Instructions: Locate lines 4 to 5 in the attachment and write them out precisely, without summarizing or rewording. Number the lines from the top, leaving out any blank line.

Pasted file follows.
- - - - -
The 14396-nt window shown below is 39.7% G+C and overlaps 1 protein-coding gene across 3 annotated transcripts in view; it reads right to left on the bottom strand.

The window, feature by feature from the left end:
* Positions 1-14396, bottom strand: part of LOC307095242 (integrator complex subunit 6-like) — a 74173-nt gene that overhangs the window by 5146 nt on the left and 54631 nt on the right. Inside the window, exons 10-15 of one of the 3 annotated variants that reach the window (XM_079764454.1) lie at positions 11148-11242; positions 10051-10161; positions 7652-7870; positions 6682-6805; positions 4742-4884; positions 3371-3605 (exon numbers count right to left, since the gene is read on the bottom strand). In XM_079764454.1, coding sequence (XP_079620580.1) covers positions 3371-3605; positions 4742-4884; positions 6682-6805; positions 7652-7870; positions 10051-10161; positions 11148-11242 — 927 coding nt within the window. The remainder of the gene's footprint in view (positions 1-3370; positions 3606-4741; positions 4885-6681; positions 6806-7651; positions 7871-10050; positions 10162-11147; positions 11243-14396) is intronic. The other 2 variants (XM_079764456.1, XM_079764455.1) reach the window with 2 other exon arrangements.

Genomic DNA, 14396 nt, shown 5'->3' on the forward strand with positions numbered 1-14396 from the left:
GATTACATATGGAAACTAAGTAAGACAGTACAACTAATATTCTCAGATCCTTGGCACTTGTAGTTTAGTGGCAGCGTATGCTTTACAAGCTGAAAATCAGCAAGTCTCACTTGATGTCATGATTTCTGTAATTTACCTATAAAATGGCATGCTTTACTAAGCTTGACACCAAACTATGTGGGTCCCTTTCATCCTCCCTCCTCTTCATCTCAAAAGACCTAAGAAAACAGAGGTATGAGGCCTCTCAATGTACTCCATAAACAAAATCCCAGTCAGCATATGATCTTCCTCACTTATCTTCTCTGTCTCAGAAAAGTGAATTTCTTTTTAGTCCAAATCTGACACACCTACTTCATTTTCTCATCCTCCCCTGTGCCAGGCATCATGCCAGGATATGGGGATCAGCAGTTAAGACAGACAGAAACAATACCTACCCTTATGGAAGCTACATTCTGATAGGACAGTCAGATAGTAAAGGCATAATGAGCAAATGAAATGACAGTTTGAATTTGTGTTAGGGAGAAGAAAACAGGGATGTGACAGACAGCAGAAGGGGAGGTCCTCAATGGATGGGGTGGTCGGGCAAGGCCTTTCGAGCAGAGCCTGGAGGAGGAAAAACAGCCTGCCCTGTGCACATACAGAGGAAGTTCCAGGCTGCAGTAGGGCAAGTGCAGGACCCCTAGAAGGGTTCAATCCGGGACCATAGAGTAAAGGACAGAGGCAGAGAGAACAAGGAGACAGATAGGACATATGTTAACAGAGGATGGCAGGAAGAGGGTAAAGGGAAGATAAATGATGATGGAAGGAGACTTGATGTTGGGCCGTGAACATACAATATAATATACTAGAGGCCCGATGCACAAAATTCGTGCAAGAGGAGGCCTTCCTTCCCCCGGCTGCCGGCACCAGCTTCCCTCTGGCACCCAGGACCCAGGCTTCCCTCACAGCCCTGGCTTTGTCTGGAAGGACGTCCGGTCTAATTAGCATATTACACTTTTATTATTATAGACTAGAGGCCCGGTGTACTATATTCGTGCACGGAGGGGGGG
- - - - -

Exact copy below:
Genomic DNA, 14396 nt, shown 5'->3' on the forward strand with positions numbered 1-14396 from the left:
GATTACATATGGAAACTAAGTAAGACAGTACAACTAATATTCTCAGATCCTTGGCACTTGTAGTTTAGTGGCAGCGTATGCTTTACAAGCTGAAAATCAGCAAGTCTCACTTGATGTCATGATTTCTGTAATTTACCTATAAAATGGCATGCTTTACTAAGCTTGACACCAAACTATGTGGGTCCCTTTCATCCTCCCTCCTCTTCATCTCAAAAGACCTAAGAAAACAGAGGTATGAGGCCTCTCAATGTACTCCATAAACAAAATCCCAGTCAGCATATGATCTTCCTCACTTATCTTCTCTGTCTCAGAAAAGTGAATTTCTTTTTAGTCCAAATCTGACACACCTACTTCATTTTCTCATCCTCCCCTGTGCCAGGCATCATGCCAGGATATGGGGATCAGCAGTTAAGACAGACAGAAACAATACCTACCCTTATGGAAGCTACATTCTGATAGGACAGTCAGATAGTAAAGGCATAATGAGCAAATGAAATGACAGTTTGAATTTGTGTTAGGGAGAAGAAAACAGGGATGTGACAGACAGCAGAAGGGGAGGTCCTCAATGGATGGGGTGGTCGGGCAAGGCCTTTCGAGCAGAGCCTGGAGGAGGAAAAACAGCCTGCCCTGTGCACATACAGAGGAAGTTCCAGGCTGCAGTAGGGCAAGTGCAGGACCCCTAGAAGGGTTCAATCCGGGACCATAGAGTAAAGGACAGAGGCAGAGAGAACAAGGAGACAGATAGGACATATGTTAACAGAGGATGGCAGGAAGAGGGTAAAGGGAAGATAAATGATGATGGAAGGAGACTTGATGTTGGGCCGTGAACATACAATATAATATACTAGAGGCCCGATGCACAAAATTCGTGCAAGAGGAGGCCTTCCTTCCCCCGGCTGCCGGCACCAGCTTCCCTCTGGCACCCAGGACCCAGGCTTCCCTCACAGCCCTGGCTTTGTCTGGAAGGACGTCCGGTCTAATTAGCATATTACACTTTTATTATTATAGACTAGAGGCCCGGTGTACTATATTCGTGCACGGAGGGGGGG